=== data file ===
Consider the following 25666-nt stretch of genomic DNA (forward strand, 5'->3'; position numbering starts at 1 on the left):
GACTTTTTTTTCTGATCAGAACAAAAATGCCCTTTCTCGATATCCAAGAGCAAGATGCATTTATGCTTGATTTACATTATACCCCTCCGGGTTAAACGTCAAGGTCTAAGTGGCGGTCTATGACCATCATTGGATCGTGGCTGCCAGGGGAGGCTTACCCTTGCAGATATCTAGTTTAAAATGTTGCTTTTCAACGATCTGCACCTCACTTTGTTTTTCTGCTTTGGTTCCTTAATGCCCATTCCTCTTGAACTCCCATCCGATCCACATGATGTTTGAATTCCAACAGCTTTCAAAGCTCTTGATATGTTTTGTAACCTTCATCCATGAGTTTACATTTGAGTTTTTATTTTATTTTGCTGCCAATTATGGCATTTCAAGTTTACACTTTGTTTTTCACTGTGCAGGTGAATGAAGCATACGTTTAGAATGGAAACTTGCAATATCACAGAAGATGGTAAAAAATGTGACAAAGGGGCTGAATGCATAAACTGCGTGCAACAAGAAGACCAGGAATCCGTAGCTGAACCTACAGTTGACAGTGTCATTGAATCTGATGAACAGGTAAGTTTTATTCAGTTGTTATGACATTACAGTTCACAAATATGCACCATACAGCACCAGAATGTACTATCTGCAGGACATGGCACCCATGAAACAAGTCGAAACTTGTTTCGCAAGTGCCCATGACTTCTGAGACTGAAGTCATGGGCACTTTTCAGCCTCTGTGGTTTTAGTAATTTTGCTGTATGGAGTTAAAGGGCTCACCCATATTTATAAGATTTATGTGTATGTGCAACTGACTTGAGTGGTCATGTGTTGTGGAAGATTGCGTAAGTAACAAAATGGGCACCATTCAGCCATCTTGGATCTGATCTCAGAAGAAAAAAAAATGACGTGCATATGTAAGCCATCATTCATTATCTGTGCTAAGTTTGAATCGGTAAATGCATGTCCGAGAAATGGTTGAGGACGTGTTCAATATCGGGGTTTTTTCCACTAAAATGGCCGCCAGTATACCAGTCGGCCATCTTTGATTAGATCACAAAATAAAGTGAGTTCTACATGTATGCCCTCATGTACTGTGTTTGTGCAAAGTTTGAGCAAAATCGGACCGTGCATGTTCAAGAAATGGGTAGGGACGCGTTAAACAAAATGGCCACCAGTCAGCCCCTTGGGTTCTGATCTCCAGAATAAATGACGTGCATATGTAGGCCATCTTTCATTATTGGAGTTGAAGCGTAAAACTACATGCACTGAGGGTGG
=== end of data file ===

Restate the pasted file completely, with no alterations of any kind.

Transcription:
Consider the following 25666-nt stretch of genomic DNA (forward strand, 5'->3'; position numbering starts at 1 on the left):
GACTTTTTTTTCTGATCAGAACAAAAATGCCCTTTCTCGATATCCAAGAGCAAGATGCATTTATGCTTGATTTACATTATACCCCTCCGGGTTAAACGTCAAGGTCTAAGTGGCGGTCTATGACCATCATTGGATCGTGGCTGCCAGGGGAGGCTTACCCTTGCAGATATCTAGTTTAAAATGTTGCTTTTCAACGATCTGCACCTCACTTTGTTTTTCTGCTTTGGTTCCTTAATGCCCATTCCTCTTGAACTCCCATCCGATCCACATGATGTTTGAATTCCAACAGCTTTCAAAGCTCTTGATATGTTTTGTAACCTTCATCCATGAGTTTACATTTGAGTTTTTATTTTATTTTGCTGCCAATTATGGCATTTCAAGTTTACACTTTGTTTTTCACTGTGCAGGTGAATGAAGCATACGTTTAGAATGGAAACTTGCAATATCACAGAAGATGGTAAAAAATGTGACAAAGGGGCTGAATGCATAAACTGCGTGCAACAAGAAGACCAGGAATCCGTAGCTGAACCTACAGTTGACAGTGTCATTGAATCTGATGAACAGGTAAGTTTTATTCAGTTGTTATGACATTACAGTTCACAAATATGCACCATACAGCACCAGAATGTACTATCTGCAGGACATGGCACCCATGAAACAAGTCGAAACTTGTTTCGCAAGTGCCCATGACTTCTGAGACTGAAGTCATGGGCACTTTTCAGCCTCTGTGGTTTTAGTAATTTTGCTGTATGGAGTTAAAGGGCTCACCCATATTTATAAGATTTATGTGTATGTGCAACTGACTTGAGTGGTCATGTGTTGTGGAAGATTGCGTAAGTAACAAAATGGGCACCATTCAGCCATCTTGGATCTGATCTCAGAAGAAAAAAAAATGACGTGCATATGTAAGCCATCATTCATTATCTGTGCTAAGTTTGAATCGGTAAATGCATGTCCGAGAAATGGTTGAGGACGTGTTCAATATCGGGGTTTTTTCCACTAAAATGGCCGCCAGTATACCAGTCGGCCATCTTTGATTAGATCACAAAATAAAGTGAGTTCTACATGTATGCCCTCATGTACTGTGTTTGTGCAAAGTTTGAGCAAAATCGGACCGTGCATGTTCAAGAAATGGGTAGGGACGCGTTAAACAAAATGGCCACCAGTCAGCCCCTTGGGTTCTGATCTCCAGAATAAATGACGTGCATATGTAGGCCATCTTTCATTATTGGAGTTGAAGCGTAAAACTACATGCACTGAGGGTGG